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Daniel Moerner

Thanks for your post on the interesting debate between Dan and Michael. I’m not sure I’m convinced by your worries about 1p33. You suggest, drawing on Clarke, that there is a tension between 1p33 and the account of individuals in the Physical Interlude. The worry is that the account of individuals only requires that the universe have a fixed ratio of motion to rest. This then leaves undetermined what actual configuration of motion and rest, consistent with that ratio, obtains in the universe.

But there is no tension here between 1p33 and the Physical Interlude unless we stipulate that the Physical Interlude’s account of individuals, or even Spinoza’s extension of it to the case of the whole universe, in fact gives the complete set of ;necessary and sufficient conditions for the universe to depend on God’s nature. But there’s no reason to think that the Physical Interlude is supposed to establish that strong, rather than just establish the more limited set of constraints on something’s being an individual - leaving it open what must be the other determinations of that individual which is the universe.

In fact, I don’t see how your objection differs from Dan’s. As I understand him, Dan is worried about the prospects for giving a clear account of how the specific configuration of the universe follows necessarily from God. Michael’s response is unsatisfying in part because he argues that 1p33 shows only that there must be some answer to why the universe has its specific configuration, but it doesn’t give much insight into why or how the universe has this configuration rather than that one. Your objection, showing that the Physical Interlude also doesn’t establish how or why the universe has this or that configuration, just brings Dan’s objection into relief, highlighting a failure of one such attempt to give Spinoza the resources to show how or why the universe necessarily has its unique configuration. But if we let Michael answer Dan by saying there must be some such answer, we should also let him answer your objection in the same way.

Now I do have some more speculative thoughts about Spinoza’s resources to explain why the universe must have certain quantities of motion and rest. Spinoza’s prospects for a reply depend upon how the objection is supposed to work. I can imagine two ways the objection might work, I’d love to hear if you think there are others:

1. The objetion is about motion conceived as a vector. The thought would be this: In two or three dimensions, you can have a fixed quantity of motion (and hence a fixed ratio) while the vector sum of that motion varies in direction. (I doubt this is the objection you are thinking of.) I think Spinoza would answer this objection by saying that differences in direction across different universes are not real differences. I don’t think he would conceive of space as involving absolute direction.

2. The objection is about different absolute quantities. So, crudely, stipulate that there is a 5:2 ratio of motion to rest. Then why does the universe have 5 units of motion and 2 of rest absolutely, rather than 10 of motion and 4 of rest, or vice versa? I think Spinoza would answer this objection by saying that under each attribute the universe is infinite in its own kind. Insofar as a greater absolute quantity of motion and rest in the same ratio is conceivable, that would be actual. Now you might worry that you can’t have a pair of actual infinities of the same order standing in such a determinate ratio, but that’s an objection to Spinoza’s philosophy of mathematics, not to the rigor of his rationalism.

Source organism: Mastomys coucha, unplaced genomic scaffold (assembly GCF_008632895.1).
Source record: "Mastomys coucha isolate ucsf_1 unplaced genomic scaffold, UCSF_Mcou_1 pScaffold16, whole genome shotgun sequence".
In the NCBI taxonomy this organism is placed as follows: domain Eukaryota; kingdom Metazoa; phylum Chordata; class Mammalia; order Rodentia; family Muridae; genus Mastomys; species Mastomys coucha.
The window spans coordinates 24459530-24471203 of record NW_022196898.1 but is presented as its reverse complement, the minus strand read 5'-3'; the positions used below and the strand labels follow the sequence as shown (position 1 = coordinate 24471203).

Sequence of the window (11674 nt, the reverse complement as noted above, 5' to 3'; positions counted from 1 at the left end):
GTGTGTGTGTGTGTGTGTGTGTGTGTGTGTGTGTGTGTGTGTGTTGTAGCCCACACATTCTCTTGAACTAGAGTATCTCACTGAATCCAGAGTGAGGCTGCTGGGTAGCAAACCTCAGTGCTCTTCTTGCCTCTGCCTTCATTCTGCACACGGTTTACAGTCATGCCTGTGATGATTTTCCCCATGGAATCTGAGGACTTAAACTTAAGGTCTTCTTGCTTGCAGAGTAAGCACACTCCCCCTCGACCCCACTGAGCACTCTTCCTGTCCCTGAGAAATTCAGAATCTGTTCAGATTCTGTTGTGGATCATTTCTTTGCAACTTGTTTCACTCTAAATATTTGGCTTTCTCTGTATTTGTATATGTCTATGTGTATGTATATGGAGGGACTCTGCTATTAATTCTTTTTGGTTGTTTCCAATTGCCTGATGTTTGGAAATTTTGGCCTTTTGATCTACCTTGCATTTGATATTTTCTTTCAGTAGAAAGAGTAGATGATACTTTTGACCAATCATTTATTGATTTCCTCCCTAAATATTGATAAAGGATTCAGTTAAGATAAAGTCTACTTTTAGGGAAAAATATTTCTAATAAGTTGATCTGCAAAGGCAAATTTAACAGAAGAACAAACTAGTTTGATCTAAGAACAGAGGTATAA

I’m interested to hear any of your further thoughts on the matter.

Schliesser, Eric

Thank you for your fascinating comments, Daniel. To begin with the end, I had the first part of your (2) in mind as the way the Clarke-inspired objection works. Alas, I am genuinely unsure I understand your construal of Spinoza's objection to 2. To me this sentence "Insofar as a greater absolute quantity of motion and rest in the same ratio is conceivable, that would be actual," reads as orthogonal to the issue. (Oddly enough I really like your construal of Spinoza's response to the first (1) objection!)

On your first point: I guess I would have to more about how you think about the "limited set of constraints." The idea behind the Clarke inspired objection turns on what the effects are of working with ratios. Of course, if the ratio is a mere heuristic or proxy then I could see why further specification would remove the objection, but I would like to see some evidence from Spinoza that's how we're supposed to think about it. (I am not ruling out that Clarke is wrong; just curious what the textual evidence could be.)

On not being different from Garber's objection. Well, in the post I acknowledged (twice) the affinity between his objection and the Clarke inspired one. But I still think there is a non-trivial difference between Garber's concern and Clarke's. Garber's objection is about the nature or essence of a Spinozistic substance/God. What characteristics does it have such that certain effects follow from it. Now, I am not denying there is some mystery or underspecification here, but I take Della Rocca to remind us that Spinoza recognizes and stipulates that problem away. (Also, Clarke has a very similar to Spinoza account of God's essence.) As far as I can see (but perhaps you convince me otherwise), Spinoza does not recognize the Clarke inspired objection which focuses on how working with ratios may under-determine underlying states. [Connected to that is the concern that it's not entirely clear how the reality of motion and rest should be understood in Spinoza's system.]

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Here's a link to my past blogging (and discussions involving me) at: New APPS.


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